• WC says:

        I’d like to know what you don’t agree with and I’ll address them. I like the possibility of rational discussion blog comments afford, not the constant trolling and 11 year old tantrums from the Arsene Knows Best or the Arsene Must Go lot.

    • Honest Bill says:

      Firstly i don’t get why you refer to it as 2.5 defenders. None of them have been particularly bad and even a defender as good as Gallas couldn’t plug the leak in our defense. It is because of our approach to the game. Nothing to do with bad defenders.

      I also feel like you’re being overly negative about the impact of Djourou. Why is it sad to see he’s been one of our best players? I could understand the concern if he’d been performing badly but he hasn’t. He’s been doing exceptionally and i feel you are not giving credit where credit is due.

      Also it’s a little simplistic to say just buy Taiwo (or whoever) There are more factors involved and there are a fair few steps between wanting a player and buying him.

      Rosicky. Yes that is a disappointing goal return, however that statistic doesn’t show all the good things he does do. key passes, keeping possession. keeping good tempo etc etc. He has also not had a proper run in the side, and i’d be interested to know how many of those appearances were as substitute.

      You’re right though, we do need to defend better that’s an absolute certainty. But this can’t just fall on the shoulders of the Back line, this is the whole squad which needs improvement. Attack and defense are not seperate areas of the game like the zonal formation numbering appears to suggest, they work in tandem and all players on the field need to perform their best for it to work.

      A bit more confidence throughout the squad will see dramatic improvements in most areas of our game. I do however think that new signings, especially established, ‘world class’ players can have a positive effect on the mentality of a team, one needs only look to Arshavin’s signing for evidence of this. Shiny new players can bring with them new confidence and assurances, as well as providing a brilliant and experienced player.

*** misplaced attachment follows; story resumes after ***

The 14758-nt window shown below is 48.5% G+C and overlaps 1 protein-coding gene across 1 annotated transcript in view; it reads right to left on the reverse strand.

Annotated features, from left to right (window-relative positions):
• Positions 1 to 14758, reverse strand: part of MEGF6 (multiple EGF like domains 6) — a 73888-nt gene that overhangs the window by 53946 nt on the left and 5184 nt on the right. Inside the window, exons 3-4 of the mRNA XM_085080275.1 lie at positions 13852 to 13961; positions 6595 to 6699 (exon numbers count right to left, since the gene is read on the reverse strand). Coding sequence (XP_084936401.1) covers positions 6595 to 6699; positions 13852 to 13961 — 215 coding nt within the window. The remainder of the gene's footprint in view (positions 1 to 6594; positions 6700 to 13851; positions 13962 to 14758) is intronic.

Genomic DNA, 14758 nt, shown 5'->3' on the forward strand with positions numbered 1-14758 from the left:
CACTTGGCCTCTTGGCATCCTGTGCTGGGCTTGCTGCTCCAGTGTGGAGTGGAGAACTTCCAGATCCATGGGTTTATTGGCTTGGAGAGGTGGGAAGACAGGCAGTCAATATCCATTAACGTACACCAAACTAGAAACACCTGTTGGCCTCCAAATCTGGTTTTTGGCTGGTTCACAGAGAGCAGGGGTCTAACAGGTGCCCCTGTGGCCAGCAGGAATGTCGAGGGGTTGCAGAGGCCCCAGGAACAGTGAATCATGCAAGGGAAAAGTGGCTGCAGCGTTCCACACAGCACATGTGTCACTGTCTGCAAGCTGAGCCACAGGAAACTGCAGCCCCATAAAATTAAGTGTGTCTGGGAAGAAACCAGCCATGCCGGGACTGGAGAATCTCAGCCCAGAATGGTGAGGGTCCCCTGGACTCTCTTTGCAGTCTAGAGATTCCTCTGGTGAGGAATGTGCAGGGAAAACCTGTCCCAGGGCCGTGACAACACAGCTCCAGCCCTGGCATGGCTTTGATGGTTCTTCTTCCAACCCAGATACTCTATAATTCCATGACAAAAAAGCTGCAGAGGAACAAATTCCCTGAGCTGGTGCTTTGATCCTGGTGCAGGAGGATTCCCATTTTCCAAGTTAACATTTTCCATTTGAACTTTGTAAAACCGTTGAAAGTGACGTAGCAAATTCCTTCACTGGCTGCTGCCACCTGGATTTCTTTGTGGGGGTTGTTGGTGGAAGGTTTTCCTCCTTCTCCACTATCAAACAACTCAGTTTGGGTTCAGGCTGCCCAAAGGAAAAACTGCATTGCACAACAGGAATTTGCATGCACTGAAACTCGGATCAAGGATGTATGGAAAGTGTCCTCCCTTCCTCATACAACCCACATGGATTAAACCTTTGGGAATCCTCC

It is something Wenger ought to think about (though he probably already has) because All confidence needs is a little spark to become unstoppble, but the same can be true of negativity. Not just the staff but we also need to help this team change it’s current psychological mind-set.

      I agree that i long for the days to return where i do not fear any opponent. But Chelsea, i mean the actual tangible, physical team is no better than Arsenal. But their will will be imposed upon us time and time again until we exert our own.

      • WC says:

        None have been bad, but at the same time none have been especially good either. I’ve shaken my head at Djourou since I saw him at 19 – he’s never convinced me that he can consistently be a Sol Campbell or Tony Adams. He reads the game poorly and has ineffective body language – he gets caught flat footed more often than he should.

        I know it’s not simply I want this player and they magically appear but Clichy has been in decline and his consistency is poor. I’m not the only one that sees this.

        Defending and attacking is a team effort in 4-3-3 but Wenger doesn’t want to instill the work ethic. Everyone compares us to Barca but you watch Barca and at no point are all 10 outfield players standing still. They attack as 11 and defend as 11. We have some players who lose the ball and never track back – like Arshavin. That wouldn’t fly in the Barca team but Wenger allows it and Clichy is in no man’s land by himself on the left when that happens.

        I don’t care how much substitute or starts Rosicky had in those 35 games – that’s almost an entire season without a single goal and that’s including penalties and free kicks taken. Rarely do I think a manager buys an attacking player and doesn’t expect them to score at some point.

  20. caveat emptor says:

    WC, you’re angry. I get it. You also responded to my comments on the financial constrains, so I’d like to stick to that and analyse the finacial performance (all numbers are in millions of pounds)

    1. Arsenal decided they would not have the financial muscle to compete long-term as a football club by staying at Highbury. So, they moved to the Emirates and undertook some commercial initiatives. As a result football revenue increased from 132.1 in 2006 to 222.9 in 2010. Seems like the right decision

    2. they had to take on a lot of debt to do that, which was as high as 644.5 in 2008. This came at a pretty big price

    3. Total cash flow generated by the group between 2006 and 2010 was 56.1. Not a lot of money to play around with. Further, this includes net new debt of 169. So, without the debt, cash flow would be negative